The bill was introduced on April 8 by Senate Foreign Relations Committee Chairman Bob Menendez (D-NJ) and Ranking Member Jim Risch (R-ID). The bill is an “unprecedented bipartisan effort to mobilize all U.S. strategic, economic, and diplomatic tools for an Indo-Pacific strategy that will allow our nation to truly confront the challenges China poses to our national and economic security,” Sen. Menendez said.

Several amendments made it into the bill, including the “Taiwan Fellowship Act” (which would create a civil servant training and cooperation initiative between Taiwan and the U.S.) and the “Reassurance for Official Contacts Act” (which allows Taiwanese diplomats and service members to display their flag and wear their uniforms while on official business).

The draft bill, in part, extensively treats the U.S.-Taiwan exchanges. It says that there should be no restrictions on American officials’ interaction with their Taiwanese counterparts. The State Department and other government agencies should engage with the Taiwanese government “on the same basis, and using the same nomenclature and protocol” as it does with other foreign governments, the bill states.

The bill also reiterates U.S. support for Taiwan’s “meaningful participation in the United Nations system” and other global organizations, including the World Health Assembly, International Civil Aviation Organization, and International Criminal Police Organization.

In terms of military strategy, the bill asks Washington to help Taiwan execute its asymmetric defense strategy, urges Taiwan to increase its defense spending, and advises regular U.S. transfers of a range of defensive weaponry and military technologies to Taiwan.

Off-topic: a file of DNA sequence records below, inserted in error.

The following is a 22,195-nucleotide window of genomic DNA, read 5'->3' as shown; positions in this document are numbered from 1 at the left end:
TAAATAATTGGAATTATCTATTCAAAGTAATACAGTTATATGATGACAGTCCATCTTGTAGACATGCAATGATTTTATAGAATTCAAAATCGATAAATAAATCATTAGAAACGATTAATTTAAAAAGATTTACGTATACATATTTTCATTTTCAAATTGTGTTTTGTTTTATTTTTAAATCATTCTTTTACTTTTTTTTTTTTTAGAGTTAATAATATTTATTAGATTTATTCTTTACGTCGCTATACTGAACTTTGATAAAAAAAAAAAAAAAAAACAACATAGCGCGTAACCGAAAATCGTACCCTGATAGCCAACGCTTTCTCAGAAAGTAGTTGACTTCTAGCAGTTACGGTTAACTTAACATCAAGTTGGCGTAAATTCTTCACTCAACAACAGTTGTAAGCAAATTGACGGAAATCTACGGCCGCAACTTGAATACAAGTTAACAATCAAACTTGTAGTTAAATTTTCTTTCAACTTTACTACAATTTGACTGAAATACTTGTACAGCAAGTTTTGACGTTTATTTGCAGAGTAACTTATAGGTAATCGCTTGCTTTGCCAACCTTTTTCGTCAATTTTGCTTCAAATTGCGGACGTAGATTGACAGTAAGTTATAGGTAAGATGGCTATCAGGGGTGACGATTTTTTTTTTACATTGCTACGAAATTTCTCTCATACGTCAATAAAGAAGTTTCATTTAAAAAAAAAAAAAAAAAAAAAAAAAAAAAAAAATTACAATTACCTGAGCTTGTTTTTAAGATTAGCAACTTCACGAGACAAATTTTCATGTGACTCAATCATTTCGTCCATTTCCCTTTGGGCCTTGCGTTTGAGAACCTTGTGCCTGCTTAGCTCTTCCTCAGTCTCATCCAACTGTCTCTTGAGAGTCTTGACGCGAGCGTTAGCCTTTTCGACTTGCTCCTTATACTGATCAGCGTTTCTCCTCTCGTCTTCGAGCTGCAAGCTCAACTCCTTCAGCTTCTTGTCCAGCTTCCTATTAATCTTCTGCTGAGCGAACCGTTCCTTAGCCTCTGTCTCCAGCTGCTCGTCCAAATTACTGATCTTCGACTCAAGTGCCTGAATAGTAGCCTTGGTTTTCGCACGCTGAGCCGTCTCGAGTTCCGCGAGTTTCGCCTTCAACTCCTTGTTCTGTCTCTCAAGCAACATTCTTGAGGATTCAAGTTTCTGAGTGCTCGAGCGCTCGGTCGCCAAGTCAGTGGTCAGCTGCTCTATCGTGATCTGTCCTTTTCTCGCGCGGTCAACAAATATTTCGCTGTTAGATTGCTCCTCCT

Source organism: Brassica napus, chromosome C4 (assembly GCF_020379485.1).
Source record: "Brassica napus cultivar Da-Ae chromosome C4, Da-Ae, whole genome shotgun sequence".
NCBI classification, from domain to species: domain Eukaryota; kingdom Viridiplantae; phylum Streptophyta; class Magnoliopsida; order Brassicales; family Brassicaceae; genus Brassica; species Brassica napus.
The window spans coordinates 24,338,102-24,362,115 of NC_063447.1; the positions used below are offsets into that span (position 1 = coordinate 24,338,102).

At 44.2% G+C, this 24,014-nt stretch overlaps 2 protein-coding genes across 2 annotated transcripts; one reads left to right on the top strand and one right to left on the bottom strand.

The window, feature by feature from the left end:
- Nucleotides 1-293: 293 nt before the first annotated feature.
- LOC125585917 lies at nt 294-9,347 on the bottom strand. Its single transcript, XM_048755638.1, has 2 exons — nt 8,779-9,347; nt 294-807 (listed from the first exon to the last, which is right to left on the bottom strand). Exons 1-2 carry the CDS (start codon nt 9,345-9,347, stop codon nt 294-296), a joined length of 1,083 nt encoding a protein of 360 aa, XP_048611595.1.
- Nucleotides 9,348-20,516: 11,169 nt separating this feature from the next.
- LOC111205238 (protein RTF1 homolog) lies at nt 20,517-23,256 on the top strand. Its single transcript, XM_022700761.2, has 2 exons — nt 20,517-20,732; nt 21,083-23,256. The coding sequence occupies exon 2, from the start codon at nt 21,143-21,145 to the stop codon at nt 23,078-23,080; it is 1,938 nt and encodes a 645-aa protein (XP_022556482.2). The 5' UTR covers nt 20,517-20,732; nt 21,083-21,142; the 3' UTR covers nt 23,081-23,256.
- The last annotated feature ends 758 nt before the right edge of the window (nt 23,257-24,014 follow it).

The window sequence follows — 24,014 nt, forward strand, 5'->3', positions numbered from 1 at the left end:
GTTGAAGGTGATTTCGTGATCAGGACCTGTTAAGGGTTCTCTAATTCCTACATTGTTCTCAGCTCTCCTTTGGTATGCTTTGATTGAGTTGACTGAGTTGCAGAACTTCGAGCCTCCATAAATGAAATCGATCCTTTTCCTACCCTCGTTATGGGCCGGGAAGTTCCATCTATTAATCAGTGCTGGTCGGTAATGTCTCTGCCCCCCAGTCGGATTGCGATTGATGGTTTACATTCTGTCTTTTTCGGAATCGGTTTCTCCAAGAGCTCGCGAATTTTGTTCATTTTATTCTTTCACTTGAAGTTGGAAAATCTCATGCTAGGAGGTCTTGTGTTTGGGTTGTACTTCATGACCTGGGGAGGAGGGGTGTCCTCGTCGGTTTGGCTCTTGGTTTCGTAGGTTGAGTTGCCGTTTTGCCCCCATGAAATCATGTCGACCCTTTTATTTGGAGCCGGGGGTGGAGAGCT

[1] Focus Taiwan: https://focustaiwan.tw/politics/202104220001
[2] Liberty Times (Mandarin): https://news.ltn.com.tw/news/politics/breakingnews/3507925

FAPA President’s Op-Ed: Time for a “TRA 2.0” as an Addendum to the 1979 TRA 

In an editorial in the Taipei Times of April 18, FAPA President Minze Chien states that the 1979 Taiwan Relations Act was enacted when Taiwan was still under martial law and ruled by the authoritarian Chinese Nationalist Party (KMT). Over the past decades, Taiwan has evolved into a vibrant democracy. And now the country stands as a progressive beacon of democracy for others in the region to emulate. But, yet, the TRA has been frozen in time, never amended and never extended.

Dr. Chien writes that there is a consensus in Washington DC that the TRA should not be amended or that it should not be opened up because “doing so would give all elements — friendly and hostile — opportunities to muddle and detract from the law.”

Dr. Chien asks: “Exactly what new components might a new ‘TRA 2.0’ as an addendum to the 1979 TRA contain as a US law that reflects the relationship between the US and Taiwan of this day and age?”

He proceeds to list several elements that such a “TRA 2.0” should contain: “A ‘TRA 2.0’  might consolidate and reinforce some important elements of pro-Taiwan legislation efforts passed or introduced over the past few years.”

He also adds: “A ‘TRA 2.0’ should more clearly define the US commitment to Taiwan’s defense. The policy of ‘strategic ambiguity’ no longer suffices. With daily and ever-escalating Chinese incursions into Taiwan’s air defense identification zone (ADIZ) over the Taiwan Strait and East China Sea the time for ‘strategic clarity’ is now.”